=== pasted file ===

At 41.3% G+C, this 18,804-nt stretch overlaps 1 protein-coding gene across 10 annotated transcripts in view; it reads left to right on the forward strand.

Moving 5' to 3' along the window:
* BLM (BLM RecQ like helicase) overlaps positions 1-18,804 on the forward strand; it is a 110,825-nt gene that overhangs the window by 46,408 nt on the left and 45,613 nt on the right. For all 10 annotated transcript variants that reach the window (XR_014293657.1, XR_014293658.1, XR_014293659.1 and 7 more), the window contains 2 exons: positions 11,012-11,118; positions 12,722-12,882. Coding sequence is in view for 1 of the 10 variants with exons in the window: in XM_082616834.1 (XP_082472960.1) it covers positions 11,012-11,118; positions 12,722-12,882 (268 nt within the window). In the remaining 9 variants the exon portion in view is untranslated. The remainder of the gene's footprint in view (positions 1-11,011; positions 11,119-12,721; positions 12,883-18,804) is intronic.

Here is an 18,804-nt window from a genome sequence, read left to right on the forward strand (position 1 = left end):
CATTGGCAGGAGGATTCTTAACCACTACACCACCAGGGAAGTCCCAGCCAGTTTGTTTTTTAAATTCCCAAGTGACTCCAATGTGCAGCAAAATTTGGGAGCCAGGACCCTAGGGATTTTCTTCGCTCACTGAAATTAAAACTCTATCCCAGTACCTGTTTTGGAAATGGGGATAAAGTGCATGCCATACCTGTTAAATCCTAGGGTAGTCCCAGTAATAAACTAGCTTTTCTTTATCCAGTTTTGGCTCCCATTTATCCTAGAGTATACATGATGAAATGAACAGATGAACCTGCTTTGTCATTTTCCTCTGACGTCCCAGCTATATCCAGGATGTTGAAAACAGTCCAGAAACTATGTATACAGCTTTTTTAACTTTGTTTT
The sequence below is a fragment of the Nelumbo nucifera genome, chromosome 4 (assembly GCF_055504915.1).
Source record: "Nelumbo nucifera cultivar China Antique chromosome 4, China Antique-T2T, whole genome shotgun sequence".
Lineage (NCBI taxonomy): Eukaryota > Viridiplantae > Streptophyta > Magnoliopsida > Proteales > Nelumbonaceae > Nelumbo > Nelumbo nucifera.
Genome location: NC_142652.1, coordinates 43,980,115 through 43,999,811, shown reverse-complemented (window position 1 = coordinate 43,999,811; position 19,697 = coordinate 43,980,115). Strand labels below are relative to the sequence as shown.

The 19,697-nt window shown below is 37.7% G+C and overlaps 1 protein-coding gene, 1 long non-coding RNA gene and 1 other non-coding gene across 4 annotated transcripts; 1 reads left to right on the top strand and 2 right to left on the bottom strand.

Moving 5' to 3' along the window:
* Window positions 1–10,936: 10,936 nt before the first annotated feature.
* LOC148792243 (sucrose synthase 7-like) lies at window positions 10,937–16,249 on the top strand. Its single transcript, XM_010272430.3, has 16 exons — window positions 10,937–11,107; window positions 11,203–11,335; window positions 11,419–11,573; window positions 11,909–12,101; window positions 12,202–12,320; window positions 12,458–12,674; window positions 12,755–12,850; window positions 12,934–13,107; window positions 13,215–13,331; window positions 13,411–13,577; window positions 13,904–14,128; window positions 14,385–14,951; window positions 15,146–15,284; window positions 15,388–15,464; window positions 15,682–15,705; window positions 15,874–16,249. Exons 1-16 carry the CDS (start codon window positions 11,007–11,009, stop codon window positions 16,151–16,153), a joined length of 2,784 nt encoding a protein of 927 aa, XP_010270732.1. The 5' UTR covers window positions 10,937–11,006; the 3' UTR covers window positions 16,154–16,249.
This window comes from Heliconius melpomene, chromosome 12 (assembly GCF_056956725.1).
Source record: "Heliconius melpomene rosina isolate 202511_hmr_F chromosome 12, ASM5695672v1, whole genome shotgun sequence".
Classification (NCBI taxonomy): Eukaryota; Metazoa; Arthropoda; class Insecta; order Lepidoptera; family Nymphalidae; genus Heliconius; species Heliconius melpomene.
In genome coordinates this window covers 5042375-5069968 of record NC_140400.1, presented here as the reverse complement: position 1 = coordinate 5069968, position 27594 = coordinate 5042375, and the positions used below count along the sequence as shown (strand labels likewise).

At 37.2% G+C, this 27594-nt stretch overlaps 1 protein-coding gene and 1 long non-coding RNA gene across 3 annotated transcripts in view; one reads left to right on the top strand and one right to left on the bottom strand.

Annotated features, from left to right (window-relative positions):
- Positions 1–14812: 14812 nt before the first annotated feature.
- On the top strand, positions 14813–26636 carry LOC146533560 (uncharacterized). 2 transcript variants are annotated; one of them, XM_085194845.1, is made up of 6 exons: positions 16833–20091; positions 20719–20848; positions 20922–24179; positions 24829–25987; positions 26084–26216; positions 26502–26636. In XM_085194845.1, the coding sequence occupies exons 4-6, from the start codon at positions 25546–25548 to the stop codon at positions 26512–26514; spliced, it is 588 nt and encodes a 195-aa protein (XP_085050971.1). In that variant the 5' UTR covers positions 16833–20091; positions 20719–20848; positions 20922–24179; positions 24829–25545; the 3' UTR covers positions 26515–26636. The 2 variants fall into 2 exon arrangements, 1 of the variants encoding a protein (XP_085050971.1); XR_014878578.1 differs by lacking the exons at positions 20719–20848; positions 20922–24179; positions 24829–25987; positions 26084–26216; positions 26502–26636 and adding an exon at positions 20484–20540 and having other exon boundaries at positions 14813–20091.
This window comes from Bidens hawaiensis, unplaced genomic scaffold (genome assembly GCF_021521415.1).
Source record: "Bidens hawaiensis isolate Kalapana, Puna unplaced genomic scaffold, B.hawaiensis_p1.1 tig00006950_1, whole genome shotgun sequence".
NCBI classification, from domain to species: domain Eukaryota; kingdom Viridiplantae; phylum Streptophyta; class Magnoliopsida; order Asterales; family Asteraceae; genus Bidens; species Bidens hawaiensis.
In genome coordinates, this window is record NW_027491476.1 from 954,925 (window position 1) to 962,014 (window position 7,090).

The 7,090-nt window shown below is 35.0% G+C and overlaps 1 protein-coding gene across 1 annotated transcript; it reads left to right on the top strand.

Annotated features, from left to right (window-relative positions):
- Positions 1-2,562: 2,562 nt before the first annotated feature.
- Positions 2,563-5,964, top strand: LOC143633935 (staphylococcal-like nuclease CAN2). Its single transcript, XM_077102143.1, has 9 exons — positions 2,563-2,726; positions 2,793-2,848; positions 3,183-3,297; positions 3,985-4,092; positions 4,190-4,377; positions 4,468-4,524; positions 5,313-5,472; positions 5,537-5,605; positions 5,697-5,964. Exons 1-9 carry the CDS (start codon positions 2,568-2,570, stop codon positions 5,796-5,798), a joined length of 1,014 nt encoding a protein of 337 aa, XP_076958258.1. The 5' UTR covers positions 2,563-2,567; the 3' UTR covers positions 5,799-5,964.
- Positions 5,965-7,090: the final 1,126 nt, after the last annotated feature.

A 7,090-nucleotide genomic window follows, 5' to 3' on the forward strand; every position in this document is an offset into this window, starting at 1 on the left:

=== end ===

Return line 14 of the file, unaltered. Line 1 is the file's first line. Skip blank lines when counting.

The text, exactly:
This window comes from Heliconius melpomene, chromosome 12 (assembly GCF_056956725.1).